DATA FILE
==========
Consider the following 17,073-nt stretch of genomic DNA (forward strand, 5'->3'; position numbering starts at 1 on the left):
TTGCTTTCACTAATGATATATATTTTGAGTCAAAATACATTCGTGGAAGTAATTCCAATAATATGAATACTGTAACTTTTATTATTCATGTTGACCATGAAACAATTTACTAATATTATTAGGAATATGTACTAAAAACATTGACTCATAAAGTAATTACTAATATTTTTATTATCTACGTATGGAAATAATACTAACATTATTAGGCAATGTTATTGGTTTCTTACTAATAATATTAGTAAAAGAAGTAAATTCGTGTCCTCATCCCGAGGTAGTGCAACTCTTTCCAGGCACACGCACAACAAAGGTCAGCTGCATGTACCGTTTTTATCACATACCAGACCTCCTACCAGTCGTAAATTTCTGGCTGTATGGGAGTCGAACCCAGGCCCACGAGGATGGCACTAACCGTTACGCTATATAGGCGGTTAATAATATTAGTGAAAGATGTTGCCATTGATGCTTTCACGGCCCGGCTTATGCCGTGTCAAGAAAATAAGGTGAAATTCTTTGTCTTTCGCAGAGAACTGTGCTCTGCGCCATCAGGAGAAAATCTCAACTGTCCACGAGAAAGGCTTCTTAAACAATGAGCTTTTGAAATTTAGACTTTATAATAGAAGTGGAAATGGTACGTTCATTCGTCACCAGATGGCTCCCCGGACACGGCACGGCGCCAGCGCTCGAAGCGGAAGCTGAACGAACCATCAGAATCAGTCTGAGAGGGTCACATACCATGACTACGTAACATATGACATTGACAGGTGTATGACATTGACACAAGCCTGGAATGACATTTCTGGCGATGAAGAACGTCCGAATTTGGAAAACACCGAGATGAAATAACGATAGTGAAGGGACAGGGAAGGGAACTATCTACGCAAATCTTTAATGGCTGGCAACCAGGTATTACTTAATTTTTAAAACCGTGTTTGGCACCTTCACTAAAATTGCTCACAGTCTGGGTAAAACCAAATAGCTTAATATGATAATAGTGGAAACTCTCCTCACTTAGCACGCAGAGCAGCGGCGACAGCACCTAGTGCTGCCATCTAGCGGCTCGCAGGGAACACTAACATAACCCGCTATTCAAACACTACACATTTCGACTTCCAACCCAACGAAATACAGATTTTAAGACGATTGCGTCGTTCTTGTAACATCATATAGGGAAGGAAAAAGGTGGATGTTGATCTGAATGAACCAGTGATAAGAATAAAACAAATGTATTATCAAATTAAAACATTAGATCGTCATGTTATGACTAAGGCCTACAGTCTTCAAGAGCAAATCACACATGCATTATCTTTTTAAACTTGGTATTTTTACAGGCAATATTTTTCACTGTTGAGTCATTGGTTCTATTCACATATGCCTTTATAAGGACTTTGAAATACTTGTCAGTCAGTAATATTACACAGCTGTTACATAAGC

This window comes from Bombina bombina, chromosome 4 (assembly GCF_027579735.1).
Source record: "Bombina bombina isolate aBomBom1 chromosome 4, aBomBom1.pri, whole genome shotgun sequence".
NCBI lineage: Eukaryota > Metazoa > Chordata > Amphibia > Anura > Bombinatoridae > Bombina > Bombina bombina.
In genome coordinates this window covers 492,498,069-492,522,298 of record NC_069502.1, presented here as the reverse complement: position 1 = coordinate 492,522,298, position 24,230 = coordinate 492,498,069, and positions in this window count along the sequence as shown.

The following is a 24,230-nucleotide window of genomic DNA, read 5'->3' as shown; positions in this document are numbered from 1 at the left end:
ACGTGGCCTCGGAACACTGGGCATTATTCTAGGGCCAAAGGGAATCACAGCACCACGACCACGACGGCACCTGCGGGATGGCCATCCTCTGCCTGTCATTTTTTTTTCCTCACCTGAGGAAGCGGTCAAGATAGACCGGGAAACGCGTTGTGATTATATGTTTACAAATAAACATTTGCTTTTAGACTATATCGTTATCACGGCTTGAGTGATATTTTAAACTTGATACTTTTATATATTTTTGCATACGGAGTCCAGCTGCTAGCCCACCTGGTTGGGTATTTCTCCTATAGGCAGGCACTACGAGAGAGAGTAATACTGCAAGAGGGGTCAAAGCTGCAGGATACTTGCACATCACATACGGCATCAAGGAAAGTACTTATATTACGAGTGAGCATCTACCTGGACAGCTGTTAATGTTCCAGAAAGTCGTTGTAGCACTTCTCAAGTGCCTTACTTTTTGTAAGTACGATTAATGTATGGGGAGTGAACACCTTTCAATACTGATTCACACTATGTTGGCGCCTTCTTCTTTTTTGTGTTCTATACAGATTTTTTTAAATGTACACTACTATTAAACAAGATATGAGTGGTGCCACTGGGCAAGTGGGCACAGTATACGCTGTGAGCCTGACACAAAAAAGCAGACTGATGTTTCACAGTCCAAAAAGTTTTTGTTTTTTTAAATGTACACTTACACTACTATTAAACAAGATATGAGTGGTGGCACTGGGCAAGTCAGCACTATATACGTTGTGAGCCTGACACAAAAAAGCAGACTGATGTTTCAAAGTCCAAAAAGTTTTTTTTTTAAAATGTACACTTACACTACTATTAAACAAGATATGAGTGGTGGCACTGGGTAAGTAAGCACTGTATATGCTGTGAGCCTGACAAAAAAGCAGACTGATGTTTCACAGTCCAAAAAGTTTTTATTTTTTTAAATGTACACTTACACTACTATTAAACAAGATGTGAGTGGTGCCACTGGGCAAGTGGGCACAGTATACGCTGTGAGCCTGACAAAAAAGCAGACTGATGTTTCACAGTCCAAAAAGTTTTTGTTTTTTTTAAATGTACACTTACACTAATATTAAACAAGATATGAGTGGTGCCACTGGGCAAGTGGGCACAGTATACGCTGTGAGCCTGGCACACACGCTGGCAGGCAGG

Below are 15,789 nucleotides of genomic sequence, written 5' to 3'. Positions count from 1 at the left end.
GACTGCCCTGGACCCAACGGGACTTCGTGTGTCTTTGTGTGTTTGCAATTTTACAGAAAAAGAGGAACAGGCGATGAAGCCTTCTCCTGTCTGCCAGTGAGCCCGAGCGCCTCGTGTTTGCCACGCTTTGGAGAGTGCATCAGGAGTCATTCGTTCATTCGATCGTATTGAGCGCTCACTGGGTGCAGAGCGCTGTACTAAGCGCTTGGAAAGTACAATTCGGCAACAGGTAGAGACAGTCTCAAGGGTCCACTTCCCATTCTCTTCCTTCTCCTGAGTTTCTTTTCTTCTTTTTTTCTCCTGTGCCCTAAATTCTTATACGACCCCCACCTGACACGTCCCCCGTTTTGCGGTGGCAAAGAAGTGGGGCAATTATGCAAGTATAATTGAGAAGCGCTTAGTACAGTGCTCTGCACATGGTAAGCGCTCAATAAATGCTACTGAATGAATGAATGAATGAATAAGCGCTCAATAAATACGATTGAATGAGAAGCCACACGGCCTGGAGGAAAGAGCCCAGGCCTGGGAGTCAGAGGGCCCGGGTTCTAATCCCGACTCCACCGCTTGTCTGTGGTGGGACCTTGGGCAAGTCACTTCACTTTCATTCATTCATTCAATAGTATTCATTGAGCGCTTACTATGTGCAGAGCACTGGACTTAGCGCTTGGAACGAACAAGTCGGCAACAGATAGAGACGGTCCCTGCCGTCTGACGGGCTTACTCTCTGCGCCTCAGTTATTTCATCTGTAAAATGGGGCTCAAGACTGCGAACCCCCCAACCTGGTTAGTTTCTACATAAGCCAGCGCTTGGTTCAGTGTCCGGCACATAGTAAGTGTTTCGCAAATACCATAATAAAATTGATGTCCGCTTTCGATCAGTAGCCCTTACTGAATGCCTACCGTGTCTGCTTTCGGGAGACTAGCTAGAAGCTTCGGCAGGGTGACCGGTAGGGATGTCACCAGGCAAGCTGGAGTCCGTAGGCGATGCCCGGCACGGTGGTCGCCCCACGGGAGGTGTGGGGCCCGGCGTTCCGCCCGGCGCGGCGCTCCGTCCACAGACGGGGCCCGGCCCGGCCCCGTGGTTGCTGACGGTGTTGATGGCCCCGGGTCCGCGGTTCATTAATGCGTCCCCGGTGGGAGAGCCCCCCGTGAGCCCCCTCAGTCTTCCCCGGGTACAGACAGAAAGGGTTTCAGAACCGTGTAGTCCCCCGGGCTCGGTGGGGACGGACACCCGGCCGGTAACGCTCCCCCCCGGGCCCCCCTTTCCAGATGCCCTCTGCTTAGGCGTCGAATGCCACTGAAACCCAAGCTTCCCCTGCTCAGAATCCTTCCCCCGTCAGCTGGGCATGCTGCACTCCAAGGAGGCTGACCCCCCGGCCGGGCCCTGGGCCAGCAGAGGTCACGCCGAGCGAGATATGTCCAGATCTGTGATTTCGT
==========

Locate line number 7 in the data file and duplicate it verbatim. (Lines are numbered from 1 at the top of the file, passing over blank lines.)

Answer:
The following is a 24,230-nucleotide window of genomic DNA, read 5'->3' as shown; positions in this document are numbered from 1 at the left end: